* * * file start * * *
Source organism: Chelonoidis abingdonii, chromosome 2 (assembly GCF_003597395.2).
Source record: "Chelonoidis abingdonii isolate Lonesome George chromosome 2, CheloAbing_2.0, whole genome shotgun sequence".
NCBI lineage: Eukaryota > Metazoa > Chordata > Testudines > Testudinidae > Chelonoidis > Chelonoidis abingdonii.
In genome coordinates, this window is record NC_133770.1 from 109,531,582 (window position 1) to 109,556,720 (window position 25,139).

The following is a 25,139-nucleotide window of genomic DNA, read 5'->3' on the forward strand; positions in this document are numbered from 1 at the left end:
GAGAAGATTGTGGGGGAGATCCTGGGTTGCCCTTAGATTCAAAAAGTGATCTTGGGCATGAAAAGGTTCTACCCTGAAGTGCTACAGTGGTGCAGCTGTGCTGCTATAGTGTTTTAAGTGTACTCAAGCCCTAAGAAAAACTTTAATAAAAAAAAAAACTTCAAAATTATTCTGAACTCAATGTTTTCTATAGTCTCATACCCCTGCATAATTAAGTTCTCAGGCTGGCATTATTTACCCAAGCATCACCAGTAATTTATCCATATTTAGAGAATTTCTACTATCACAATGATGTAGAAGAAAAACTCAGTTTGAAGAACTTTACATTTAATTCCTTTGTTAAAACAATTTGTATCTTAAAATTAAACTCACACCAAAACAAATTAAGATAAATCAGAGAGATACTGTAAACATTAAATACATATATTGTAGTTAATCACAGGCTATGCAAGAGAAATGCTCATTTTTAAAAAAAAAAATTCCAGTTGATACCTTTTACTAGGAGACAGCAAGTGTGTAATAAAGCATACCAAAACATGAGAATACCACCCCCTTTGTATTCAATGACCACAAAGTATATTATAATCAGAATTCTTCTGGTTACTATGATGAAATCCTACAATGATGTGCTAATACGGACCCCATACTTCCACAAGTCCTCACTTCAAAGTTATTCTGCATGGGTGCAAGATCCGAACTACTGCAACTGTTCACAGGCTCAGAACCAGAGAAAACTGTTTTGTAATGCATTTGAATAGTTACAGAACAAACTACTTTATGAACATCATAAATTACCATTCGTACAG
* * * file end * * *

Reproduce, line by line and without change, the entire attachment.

Source organism: Chelonoidis abingdonii, chromosome 2 (assembly GCF_003597395.2).
Source record: "Chelonoidis abingdonii isolate Lonesome George chromosome 2, CheloAbing_2.0, whole genome shotgun sequence".
NCBI lineage: Eukaryota > Metazoa > Chordata > Testudines > Testudinidae > Chelonoidis > Chelonoidis abingdonii.
In genome coordinates, this window is record NC_133770.1 from 109,531,582 (window position 1) to 109,556,720 (window position 25,139).

The following is a 25,139-nucleotide window of genomic DNA, read 5'->3' on the forward strand; positions in this document are numbered from 1 at the left end:
GAGAAGATTGTGGGGGAGATCCTGGGTTGCCCTTAGATTCAAAAAGTGATCTTGGGCATGAAAAGGTTCTACCCTGAAGTGCTACAGTGGTGCAGCTGTGCTGCTATAGTGTTTTAAGTGTACTCAAGCCCTAAGAAAAACTTTAATAAAAAAAAAAACTTCAAAATTATTCTGAACTCAATGTTTTCTATAGTCTCATACCCCTGCATAATTAAGTTCTCAGGCTGGCATTATTTACCCAAGCATCACCAGTAATTTATCCATATTTAGAGAATTTCTACTATCACAATGATGTAGAAGAAAAACTCAGTTTGAAGAACTTTACATTTAATTCCTTTGTTAAAACAATTTGTATCTTAAAATTAAACTCACACCAAAACAAATTAAGATAAATCAGAGAGATACTGTAAACATTAAATACATATATTGTAGTTAATCACAGGCTATGCAAGAGAAATGCTCATTTTTAAAAAAAAAAATTCCAGTTGATACCTTTTACTAGGAGACAGCAAGTGTGTAATAAAGCATACCAAAACATGAGAATACCACCCCCTTTGTATTCAATGACCACAAAGTATATTATAATCAGAATTCTTCTGGTTACTATGATGAAATCCTACAATGATGTGCTAATACGGACCCCATACTTCCACAAGTCCTCACTTCAAAGTTATTCTGCATGGGTGCAAGATCCGAACTACTGCAACTGTTCACAGGCTCAGAACCAGAGAAAACTGTTTTGTAATGCATTTGAATAGTTACAGAACAAACTACTTTATGAACATCATAAATTACCATTCGTACAG